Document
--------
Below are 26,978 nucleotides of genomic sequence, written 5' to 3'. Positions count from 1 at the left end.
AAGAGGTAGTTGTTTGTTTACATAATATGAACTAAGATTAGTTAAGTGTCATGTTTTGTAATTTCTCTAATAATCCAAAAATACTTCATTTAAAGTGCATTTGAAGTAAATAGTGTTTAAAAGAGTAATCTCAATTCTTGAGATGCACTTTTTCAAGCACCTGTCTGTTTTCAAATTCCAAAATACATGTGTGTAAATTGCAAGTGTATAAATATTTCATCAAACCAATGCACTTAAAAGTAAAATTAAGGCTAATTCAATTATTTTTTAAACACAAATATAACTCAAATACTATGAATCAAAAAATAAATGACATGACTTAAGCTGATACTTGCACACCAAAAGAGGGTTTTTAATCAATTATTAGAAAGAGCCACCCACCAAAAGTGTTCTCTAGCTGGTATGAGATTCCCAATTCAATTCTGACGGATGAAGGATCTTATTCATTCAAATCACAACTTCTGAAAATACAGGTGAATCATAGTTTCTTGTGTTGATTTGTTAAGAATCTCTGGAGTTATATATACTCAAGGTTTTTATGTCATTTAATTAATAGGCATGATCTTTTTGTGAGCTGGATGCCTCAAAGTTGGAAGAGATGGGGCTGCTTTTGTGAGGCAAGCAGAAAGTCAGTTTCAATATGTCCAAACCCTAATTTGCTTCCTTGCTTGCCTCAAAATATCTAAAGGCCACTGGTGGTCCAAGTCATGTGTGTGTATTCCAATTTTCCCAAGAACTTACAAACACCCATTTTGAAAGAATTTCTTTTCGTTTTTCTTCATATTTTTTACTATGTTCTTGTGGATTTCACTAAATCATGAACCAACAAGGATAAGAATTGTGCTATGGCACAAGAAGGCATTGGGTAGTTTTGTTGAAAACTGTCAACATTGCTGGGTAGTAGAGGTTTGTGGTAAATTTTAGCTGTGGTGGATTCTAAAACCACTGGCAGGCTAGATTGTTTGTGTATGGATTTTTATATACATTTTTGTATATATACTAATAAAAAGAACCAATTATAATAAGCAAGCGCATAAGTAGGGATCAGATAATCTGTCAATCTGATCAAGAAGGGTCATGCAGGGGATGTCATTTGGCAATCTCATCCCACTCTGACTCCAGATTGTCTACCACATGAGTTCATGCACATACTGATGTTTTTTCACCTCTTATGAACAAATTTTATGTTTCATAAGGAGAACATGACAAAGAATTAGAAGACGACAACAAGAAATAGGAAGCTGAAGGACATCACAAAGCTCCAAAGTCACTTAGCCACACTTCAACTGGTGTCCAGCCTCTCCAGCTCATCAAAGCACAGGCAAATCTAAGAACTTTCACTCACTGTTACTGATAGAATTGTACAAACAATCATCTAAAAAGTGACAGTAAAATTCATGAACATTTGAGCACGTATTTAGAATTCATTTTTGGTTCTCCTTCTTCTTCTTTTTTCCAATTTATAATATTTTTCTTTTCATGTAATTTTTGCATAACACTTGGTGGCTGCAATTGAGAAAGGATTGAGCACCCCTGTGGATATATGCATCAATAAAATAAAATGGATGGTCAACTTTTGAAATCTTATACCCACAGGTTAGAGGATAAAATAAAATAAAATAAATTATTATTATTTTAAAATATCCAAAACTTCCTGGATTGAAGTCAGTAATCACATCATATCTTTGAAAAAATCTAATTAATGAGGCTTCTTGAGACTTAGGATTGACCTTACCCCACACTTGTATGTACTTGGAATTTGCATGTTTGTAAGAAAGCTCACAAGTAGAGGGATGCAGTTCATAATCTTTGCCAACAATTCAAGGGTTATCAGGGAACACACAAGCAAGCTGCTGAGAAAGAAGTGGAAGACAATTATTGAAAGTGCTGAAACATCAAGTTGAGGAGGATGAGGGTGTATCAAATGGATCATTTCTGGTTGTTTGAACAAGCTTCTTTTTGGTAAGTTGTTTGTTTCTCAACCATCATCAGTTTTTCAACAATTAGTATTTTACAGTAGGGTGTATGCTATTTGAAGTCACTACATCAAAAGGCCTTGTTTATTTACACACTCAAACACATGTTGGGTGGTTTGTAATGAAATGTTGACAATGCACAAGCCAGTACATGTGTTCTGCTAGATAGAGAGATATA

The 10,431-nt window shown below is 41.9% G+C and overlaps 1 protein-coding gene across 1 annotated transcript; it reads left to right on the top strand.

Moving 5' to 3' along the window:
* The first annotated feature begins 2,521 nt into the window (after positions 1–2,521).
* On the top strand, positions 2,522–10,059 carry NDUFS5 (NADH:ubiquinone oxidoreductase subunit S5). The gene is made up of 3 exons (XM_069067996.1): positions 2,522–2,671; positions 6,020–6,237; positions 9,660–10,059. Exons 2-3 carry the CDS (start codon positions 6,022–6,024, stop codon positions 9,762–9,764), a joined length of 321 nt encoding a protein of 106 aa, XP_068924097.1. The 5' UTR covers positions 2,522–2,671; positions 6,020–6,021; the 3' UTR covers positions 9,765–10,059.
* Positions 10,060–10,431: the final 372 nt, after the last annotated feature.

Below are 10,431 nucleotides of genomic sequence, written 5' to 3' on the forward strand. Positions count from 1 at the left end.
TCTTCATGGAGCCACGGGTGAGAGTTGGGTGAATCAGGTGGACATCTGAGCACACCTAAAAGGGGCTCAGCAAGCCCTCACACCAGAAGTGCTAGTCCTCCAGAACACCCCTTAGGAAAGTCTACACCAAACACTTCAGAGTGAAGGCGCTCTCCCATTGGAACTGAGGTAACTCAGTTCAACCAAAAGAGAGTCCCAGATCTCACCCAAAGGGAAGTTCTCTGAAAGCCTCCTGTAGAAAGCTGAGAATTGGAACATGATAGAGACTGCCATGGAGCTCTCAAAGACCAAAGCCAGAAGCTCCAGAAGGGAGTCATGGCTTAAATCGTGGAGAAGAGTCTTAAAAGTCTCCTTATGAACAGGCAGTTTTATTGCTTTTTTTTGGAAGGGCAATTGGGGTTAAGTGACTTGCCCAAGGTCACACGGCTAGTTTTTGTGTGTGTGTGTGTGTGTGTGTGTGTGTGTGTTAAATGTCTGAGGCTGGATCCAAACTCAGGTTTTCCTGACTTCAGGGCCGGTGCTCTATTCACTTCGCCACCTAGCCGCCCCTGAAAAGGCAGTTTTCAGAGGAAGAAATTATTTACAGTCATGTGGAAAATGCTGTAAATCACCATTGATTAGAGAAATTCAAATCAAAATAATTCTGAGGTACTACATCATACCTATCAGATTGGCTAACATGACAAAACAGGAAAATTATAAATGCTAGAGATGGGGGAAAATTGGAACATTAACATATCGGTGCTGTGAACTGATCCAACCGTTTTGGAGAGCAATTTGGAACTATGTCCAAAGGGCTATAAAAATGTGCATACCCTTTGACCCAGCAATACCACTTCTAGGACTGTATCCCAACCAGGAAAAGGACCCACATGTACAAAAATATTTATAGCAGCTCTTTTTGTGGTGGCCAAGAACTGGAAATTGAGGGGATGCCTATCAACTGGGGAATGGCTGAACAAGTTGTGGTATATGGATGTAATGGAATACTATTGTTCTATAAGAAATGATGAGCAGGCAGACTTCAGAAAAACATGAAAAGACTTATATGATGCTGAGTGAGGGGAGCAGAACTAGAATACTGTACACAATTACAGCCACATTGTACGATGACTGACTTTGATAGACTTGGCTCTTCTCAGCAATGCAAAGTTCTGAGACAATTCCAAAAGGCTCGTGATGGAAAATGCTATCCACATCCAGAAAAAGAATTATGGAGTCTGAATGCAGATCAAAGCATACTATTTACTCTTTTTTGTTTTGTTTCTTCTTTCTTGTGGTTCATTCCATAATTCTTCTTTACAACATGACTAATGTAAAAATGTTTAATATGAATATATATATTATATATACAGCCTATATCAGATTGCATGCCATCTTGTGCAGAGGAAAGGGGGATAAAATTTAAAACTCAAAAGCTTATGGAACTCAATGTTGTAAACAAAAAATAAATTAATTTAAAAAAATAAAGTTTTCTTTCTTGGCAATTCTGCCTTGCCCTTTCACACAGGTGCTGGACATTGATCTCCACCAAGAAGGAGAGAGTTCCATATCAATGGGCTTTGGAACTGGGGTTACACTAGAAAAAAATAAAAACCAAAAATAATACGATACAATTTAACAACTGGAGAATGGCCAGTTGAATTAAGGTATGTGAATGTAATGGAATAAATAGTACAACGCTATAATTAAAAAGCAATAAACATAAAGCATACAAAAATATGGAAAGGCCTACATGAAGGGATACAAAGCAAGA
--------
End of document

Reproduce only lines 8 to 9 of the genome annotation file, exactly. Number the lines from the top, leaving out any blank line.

Below are 10,431 nucleotides of genomic sequence, written 5' to 3' on the forward strand. Positions count from 1 at the left end.
TCTTCATGGAGCCACGGGTGAGAGTTGGGTGAATCAGGTGGACATCTGAGCACACCTAAAAGGGGCTCAGCAAGCCCTCACACCAGAAGTGCTAGTCCTCCAGAACACCCCTTAGGAAAGTCTACACCAAACACTTCAGAGTGAAGGCGCTCTCCCATTGGAACTGAGGTAACTCAGTTCAACCAAAAGAGAGTCCCAGATCTCACCCAAAGGGAAGTTCTCTGAAAGCCTCCTGTAGAAAGCTGAGAATTGGAACATGATAGAGACTGCCATGGAGCTCTCAAAGACCAAAGCCAGAAGCTCCAGAAGGGAGTCATGGCTTAAATCGTGGAGAAGAGTCTTAAAAGTCTCCTTATGAACAGGCAGTTTTATTGCTTTTTTTTGGAAGGGCAATTGGGGTTAAGTGACTTGCCCAAGGTCACACGGCTAGTTTTTGTGTGTGTGTGTGTGTGTGTGTGTGTGTGTGTTAAATGTCTGAGGCTGGATCCAAACTCAGGTTTTCCTGACTTCAGGGCCGGTGCTCTATTCACTTCGCCACCTAGCCGCCCCTGAAAAGGCAGTTTTCAGAGGAAGAAATTATTTACAGTCATGTGGAAAATGCTGTAAATCACCATTGATTAGAGAAATTCAAATCAAAATAATTCTGAGGTACTACATCATACCTATCAGATTGGCTAACATGACAAAACAGGAAAATTATAAATGCTAGAGATGGGGGAAAATTGGAACATTAACATATCGGTGCTGTGAACTGATCCAACCGTTTTGGAGAGCAATTTGGAACTATGTCCAAAGGGCTATAAAAATGTGCATACCCTTTGACCCAGCAATACCACTTCTAGGACTGTATCCCAACCAGGAAAAGGACCCACATGTACAAAAATATTTATAGCAGCTCTTTTTGTGGTGGCCAAGAACTGGAAATTGAGGGGATGCCTATCAACTGGGGAATGGCTGAACAAGTTGTGGTATATGGATGTAATGGAATACTATTGTTCTATAAGAAATGATGAGCAGGCAGACTTCAGAAAAACATGAAAAGACTTATATGATGCTGAGTGAGGGGAGCAGAACTAGAATACTGTACACAATTACAGCCACATTGTACGATGACTGACTTTGATAGACTTGGCTCTTCTCAGCAATGCAAAGTTCTGAGACAATTCCAAAAGGCTCGTGATGGAAAATGCTATCCACATCCAGAAAAAGAATTATGGAGTCTGAATGCAGATCAAAGCATACTATTTACTCTTTTTTGTTTTGTTTCTTCTTTCTTGTGGTTCATTCCATAATTCTTCTTTACAACATGACTAATGTAAAAATGTTTAATATGAATATATATATTATATATACAGCCTATATCAGATTGCATGCCATCTTGTGCAGAGGAAAGGGGGATAAAATTTAAAACTCAAAAGCTTATGGAACTCAATGTTGTAAACAAAAAATAAATTAATTTAAAAAAATAAAGTTTTCTTTCTTGGCAATTCTGCCTTGCCCTTTCACACAGGTGCTGGACATTGATCTCCACCAAGAAGGAGAGAGTTCCATATCAATGGGCTTTGGAACTGGGGTTACACTAGAAAAAAATAAAAACCAAAAATAATACGATACAATTTAACAACTGGAGAATGGCCAGTTGAATTAAGGTATGTGAATGTAATGGAATAAATAGTACAACGCTATAATTAAAAAGCAATAAACATAAAGCATACAAAAATATGGAAAGGCCTACATGAAGGGATACAAAGCAAGA